As gay males, we are at higher risk for certain cancers. We can reduce this risk by changing some fundamental behaviors. The greatest of which is smoking. Not only is this a significant cause of lung cancer, but for those living with HIV, it is known to reduce immune system functions.

HPV, the Human Papilloma Virus, is more challenging for us to avoid because, unfortunately, many of us are already exposed to this virus. Understanding our risks and how we can reduce them is part one of remaining cancer free. The second part is having a positive relationship with your medical provider so that you are screened for these cancers and able to receive quick treatment if the results are positive.

The following six cancers are of growing concern to healthcare providers regarding our community as our rates are either higher than straights or increasing at alarming rates. One of the primary reasons is that gay males are not as likely to be screened for some of these cancers, and fear of homophobia keeps many of us from discussing essential facts about our sexual lives with our doctors.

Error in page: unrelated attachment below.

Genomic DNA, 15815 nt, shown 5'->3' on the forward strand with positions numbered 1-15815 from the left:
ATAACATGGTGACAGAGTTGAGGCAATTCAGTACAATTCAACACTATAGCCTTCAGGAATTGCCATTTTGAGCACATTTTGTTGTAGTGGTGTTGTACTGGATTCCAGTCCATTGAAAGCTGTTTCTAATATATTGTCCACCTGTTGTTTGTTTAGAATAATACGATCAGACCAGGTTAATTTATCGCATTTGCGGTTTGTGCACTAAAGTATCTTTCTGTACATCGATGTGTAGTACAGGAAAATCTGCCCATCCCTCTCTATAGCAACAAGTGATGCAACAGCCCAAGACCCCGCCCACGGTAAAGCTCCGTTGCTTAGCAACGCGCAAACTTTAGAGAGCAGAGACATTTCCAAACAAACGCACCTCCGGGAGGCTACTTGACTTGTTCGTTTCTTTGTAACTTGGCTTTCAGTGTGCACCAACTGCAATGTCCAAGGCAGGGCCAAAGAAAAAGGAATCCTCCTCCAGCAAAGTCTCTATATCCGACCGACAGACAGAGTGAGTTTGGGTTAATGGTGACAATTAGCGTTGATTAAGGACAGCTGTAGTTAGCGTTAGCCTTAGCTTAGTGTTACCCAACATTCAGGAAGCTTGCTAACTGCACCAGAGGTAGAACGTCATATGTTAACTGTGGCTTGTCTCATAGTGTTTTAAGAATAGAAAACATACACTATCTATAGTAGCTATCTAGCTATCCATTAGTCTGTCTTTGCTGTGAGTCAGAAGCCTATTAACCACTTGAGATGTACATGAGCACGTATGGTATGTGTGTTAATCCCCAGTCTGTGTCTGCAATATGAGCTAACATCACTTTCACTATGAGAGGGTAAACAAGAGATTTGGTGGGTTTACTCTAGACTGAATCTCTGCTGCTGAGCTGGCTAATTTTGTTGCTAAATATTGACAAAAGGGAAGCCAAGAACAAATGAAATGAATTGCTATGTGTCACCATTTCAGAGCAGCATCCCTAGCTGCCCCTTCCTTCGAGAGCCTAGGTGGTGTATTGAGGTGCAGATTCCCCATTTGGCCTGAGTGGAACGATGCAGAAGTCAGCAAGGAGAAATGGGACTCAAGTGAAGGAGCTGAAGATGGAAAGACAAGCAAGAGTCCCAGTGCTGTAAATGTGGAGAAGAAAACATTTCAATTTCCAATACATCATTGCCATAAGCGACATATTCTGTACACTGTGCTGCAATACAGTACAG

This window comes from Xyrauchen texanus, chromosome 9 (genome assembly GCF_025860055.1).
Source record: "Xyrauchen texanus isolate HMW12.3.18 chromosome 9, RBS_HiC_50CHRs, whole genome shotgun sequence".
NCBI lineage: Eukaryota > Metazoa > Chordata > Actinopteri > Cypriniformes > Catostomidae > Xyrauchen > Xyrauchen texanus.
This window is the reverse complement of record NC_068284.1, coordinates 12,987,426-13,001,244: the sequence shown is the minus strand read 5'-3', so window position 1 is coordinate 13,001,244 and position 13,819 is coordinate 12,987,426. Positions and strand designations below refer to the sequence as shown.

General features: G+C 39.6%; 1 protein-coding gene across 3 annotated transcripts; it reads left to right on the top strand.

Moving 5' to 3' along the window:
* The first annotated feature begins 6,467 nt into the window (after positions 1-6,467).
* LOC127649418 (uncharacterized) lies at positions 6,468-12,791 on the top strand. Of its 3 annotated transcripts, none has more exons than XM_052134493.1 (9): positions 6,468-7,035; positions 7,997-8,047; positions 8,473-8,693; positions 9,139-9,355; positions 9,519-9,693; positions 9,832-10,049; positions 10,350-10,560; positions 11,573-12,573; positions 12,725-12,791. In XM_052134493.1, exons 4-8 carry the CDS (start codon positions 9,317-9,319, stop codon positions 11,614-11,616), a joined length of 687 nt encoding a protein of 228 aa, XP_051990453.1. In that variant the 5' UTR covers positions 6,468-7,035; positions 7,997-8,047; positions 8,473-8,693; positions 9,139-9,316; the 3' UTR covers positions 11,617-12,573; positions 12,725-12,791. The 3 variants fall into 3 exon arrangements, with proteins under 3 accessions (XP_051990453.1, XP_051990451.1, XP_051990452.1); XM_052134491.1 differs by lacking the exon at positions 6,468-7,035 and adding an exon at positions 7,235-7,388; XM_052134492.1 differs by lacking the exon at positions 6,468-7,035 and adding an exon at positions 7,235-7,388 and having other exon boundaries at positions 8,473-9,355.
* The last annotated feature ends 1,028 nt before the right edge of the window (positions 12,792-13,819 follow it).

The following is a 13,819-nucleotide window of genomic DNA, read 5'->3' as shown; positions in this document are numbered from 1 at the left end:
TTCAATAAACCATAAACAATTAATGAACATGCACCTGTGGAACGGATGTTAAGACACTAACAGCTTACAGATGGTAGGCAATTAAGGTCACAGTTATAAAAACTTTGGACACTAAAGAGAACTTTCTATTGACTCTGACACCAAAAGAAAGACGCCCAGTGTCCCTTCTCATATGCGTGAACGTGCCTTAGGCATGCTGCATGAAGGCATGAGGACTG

Gay male cancer rates are the next major health crisis we must address.


Each year anal cancer is diagnosed in about 2 out of every 100,000 people in the general population. Current estimates are that HIV-negative MSMs are 20 times more likely to be diagnosed with anal cancer. Their rate is about 40 cases per 100,000. HIV-positive MSMs are up to 40 times more likely to be diagnosed with the disease, resulting in a rate of 80 anal cancer cases per 100,000 people.


Infection with certain types of human papillomavirus (HPV) increases the risk of most anal cancers. HPV can be spread during sexual activity – including anal and oral sex – but sex doesn’t have to occur for the infection to spread. HPV can be passed from one person to another during skin-to-skin contact with an infected body area. There are both low-risk and high-risk types of HPV. However, low-risk types of HPV don’t develop into cancer, and the body can usually clear most of them by itself. But, high-risk types of HPV can stay in the body and may eventually develop into cancer.

While routine HPV vaccination is recommended to prevent certain cancers that can happen in men, it should be given at ages 9 to 12. However, HPV vaccination is also recommended for males 13 to 26 years of age who have not been vaccinated or received all their doses. HPV vaccination is also recommended through age 26 for men who have sex with men and for people with weakened immune systems (including people with HIV infection) if they have not previously been vaccinated. Vaccination at the recommended ages will help prevent more cancers than vaccination at older ages. If you’re between 27 and 45, talk to your doctor to determine if HPV vaccination might benefit you.